- And speaking of companies that should be out of business...
American Airlines lost my son yesterday. He had flown to New York at the end of June for a summer program at a Yeshiva there. His itinerary, which I printed out for both of us before he left, was clearly arranged for him to return home on August 1st, which was yesterday. When my son arrived at the airport, he was told that he didn't have tickets for any flight on August 1st (even though his printout clearly says "confirmed" right on it), and that his flight was scheduled for the next day. They told him he would have to pay them $200 to "change" his ticket, which his receipt plainly showed did not need to be changed.
A few hundred dollars worth of long distance calls later, American Airlines decided to claim that our travel agent mysteriously decided to change his flight to the next day sometime after we had purchased the tickets, which is absolute bull. The flight he had originally been scheduled for was supposed to have been at 11:00 a.m., and he missed his flight because of this idiocy. The travel agent then booked him on the 2:00 flight. However, after talking with the school, which said they would be happy to have him stay another night and fly out tomorrow if he couldn't get another flight, my son apparently didn't pay attention to the last part of that sentence and went outside to the passenger pickup to wait for transportation. In the meantime, the ticket counter at American Airlines paged him, and since he was no longer in the terminal and didn't hear them, they decided they were done with the problem and went about their merry business.
So about 1:00 p.m. I called back to make sure everything was ok for the 2:00 flight, and they said he wasn't booked for the 2:00 flight. I asked why not. They said they didn't know where he was. After seeing they didn't particularly care, either, where he was (he is a minor, for the record), I called airport security and told them to look for him, which they did - although I must confess I don't believe for one second that they "don't have email" when I asked if I should email them a picture of him. They weren't terribly efficient, either. If he had been a terrorist then La Guardia would now be a pile of rubble because my son told me on the phone security walked right by him several times before "seeing" him. By the way: he is thin, dark complected, and, oh yeah, carrying a black back-pack. Don't you feel safe flying now that you know security can't find someone who frankly looks like a middle eastern terrorist sitting right in front of them?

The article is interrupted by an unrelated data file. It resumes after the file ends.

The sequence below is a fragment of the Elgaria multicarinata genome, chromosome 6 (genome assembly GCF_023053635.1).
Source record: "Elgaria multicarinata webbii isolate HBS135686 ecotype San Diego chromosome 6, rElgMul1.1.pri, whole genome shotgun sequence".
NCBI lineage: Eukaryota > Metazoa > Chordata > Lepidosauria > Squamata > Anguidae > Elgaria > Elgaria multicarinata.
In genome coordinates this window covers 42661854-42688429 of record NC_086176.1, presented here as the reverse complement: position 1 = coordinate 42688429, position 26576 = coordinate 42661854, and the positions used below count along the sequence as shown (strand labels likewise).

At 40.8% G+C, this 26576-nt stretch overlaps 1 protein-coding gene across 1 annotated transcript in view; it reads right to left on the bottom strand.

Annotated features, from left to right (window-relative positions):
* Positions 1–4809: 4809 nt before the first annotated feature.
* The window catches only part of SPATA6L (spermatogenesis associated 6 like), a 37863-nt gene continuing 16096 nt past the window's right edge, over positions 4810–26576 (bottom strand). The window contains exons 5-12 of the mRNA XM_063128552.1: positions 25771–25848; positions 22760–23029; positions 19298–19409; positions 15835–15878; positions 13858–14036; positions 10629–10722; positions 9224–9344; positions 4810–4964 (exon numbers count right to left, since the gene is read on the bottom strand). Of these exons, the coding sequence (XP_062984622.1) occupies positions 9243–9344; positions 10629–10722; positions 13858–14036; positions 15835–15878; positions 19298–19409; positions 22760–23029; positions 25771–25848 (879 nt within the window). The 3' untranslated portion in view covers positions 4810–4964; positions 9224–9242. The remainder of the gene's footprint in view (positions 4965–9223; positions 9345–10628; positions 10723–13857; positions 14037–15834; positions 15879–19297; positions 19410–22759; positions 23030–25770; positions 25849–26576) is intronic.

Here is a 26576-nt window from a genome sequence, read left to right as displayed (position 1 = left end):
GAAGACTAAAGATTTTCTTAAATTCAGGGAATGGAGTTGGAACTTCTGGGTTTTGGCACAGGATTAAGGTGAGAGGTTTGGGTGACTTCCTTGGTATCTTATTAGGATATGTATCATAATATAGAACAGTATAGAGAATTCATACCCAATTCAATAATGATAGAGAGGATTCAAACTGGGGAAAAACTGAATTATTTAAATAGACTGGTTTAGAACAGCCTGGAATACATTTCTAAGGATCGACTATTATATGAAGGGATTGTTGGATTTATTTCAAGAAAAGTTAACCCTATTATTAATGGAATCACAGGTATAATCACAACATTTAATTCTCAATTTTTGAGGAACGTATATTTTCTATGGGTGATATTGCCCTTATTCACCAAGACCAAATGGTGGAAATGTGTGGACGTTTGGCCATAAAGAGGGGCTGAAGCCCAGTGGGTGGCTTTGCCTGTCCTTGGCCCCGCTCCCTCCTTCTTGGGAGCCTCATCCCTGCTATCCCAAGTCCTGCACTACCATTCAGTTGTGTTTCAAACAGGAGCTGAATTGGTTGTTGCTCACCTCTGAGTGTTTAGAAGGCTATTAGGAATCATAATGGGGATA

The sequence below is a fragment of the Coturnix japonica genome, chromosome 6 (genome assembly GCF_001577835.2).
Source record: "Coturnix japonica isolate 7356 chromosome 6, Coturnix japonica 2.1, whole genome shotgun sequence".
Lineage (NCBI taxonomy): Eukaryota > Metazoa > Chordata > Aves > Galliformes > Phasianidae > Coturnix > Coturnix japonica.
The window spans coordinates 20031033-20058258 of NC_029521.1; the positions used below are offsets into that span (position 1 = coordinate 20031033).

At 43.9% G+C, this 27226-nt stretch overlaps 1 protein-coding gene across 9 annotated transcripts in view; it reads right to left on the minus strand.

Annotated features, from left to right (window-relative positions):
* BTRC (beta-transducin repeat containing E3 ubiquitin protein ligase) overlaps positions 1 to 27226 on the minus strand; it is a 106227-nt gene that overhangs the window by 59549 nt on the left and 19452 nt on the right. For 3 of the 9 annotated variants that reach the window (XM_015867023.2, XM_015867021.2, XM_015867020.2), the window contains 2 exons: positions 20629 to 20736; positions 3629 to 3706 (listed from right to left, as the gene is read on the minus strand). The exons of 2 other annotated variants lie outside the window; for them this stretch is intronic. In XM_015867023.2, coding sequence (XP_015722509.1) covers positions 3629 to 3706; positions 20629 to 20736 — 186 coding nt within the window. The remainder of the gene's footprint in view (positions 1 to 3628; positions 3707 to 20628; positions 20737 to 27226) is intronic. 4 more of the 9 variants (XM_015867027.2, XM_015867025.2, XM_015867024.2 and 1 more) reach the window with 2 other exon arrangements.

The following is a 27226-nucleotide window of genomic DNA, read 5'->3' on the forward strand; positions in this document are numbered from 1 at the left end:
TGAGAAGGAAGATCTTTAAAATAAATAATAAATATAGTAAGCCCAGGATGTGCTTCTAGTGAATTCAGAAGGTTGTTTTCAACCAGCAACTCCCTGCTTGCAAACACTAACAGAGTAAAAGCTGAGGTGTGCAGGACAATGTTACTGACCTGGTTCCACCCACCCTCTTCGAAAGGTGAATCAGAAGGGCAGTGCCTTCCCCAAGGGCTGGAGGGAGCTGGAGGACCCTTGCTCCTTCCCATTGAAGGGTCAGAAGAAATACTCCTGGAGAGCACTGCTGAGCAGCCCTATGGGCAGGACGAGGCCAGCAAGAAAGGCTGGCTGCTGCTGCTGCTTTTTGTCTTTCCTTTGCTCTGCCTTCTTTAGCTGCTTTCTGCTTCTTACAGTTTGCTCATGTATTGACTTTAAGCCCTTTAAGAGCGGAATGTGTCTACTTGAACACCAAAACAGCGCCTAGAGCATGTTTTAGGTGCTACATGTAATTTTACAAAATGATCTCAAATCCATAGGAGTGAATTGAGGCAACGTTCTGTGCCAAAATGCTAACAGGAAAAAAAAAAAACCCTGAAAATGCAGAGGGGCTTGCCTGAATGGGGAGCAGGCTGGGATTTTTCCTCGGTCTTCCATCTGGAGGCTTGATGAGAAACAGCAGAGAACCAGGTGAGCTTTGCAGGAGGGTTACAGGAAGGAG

So, my son goes back to American Airline's counter and they say - guess what? - that no, the travel agent hadn't taken care of the problem and he still needed to pay them $200 that he didn't have - which the agent assures me is also a load of crap, because she booked him on the 2:00 p.m. flight without difficulty by way of her agency's usual and customary computer uplink.
At this point, since I had already talked to the school and they were fine with him coming back, I told him to call his Rabbi at the school and arrange it, since American Airlines is apparently run by people with the collective IQ of a doorknob.
For the record, American Airlines says that they "don't consider" him a minor. I pointed out to them that how they categorize people for billing purposes has absolutely nothing whatsoever to do with the fact that he is a legal minor and that any and all laws and regulations regarding child welfare apply to him and to them when they allowed him to fly without a parent. Their reckless disregard for the facts and for his welfare constitutes neglect and endangerment of a minor under child welfare laws. (They, like any other corporation that does business with, cares for, or transports children, are required by law to act in loco parentis of minors who are with them unattended.)
But they obviously don't think they have any responsibility. So if I were you I would never, never, allow my child to fly with American Airlines again. In fact, if I were you I wouldn't fly American Airlines myself.
In fact, the airline industry in general needs to go out of business and be reborn under regulations that require them to be ethical and legal - and not just in their treatment of children, either. If any other type of business sells something to one person and then turns around and sells it to someone else, too (and then acts surprised when both of them expect to receive it), that is called fraud and it is a crime. Yet somehow when airlines sell me a seat and then also sell my seat that I have already paid for to someone else and tells me I can't fly in my seat that I paid for already because they also sold it to someone else who got there five minutes before I did - that's business as usual for airlines.
The airlines business as it is today is a scam that needs to be shut down. They will not take reasonable responsibility for the minors who fly, their security is a joke, and their business practices are unethical and dishonest.
And gee whiz, people are voting with their feet, in case they hadn't noticed. Wonder why the airlines are in financial trouble? Maybe because people who have a choice would rather drive, even, than fly? I wonder why?
One other thing, class. I also found out yesterday that all six of us can take the train to New York when we go next time for less than $1000 dollars round trip. It was over $3000 the last time we all went by air, this past March. Guess how I'm going to travel from now on?
Bye-bye, bankrupt airlines. You did it to yourselves.
Sunday, November 19, 2006
American Airlines sucks. Don't fly them.
Entry for Tuesday, 02 August, 2005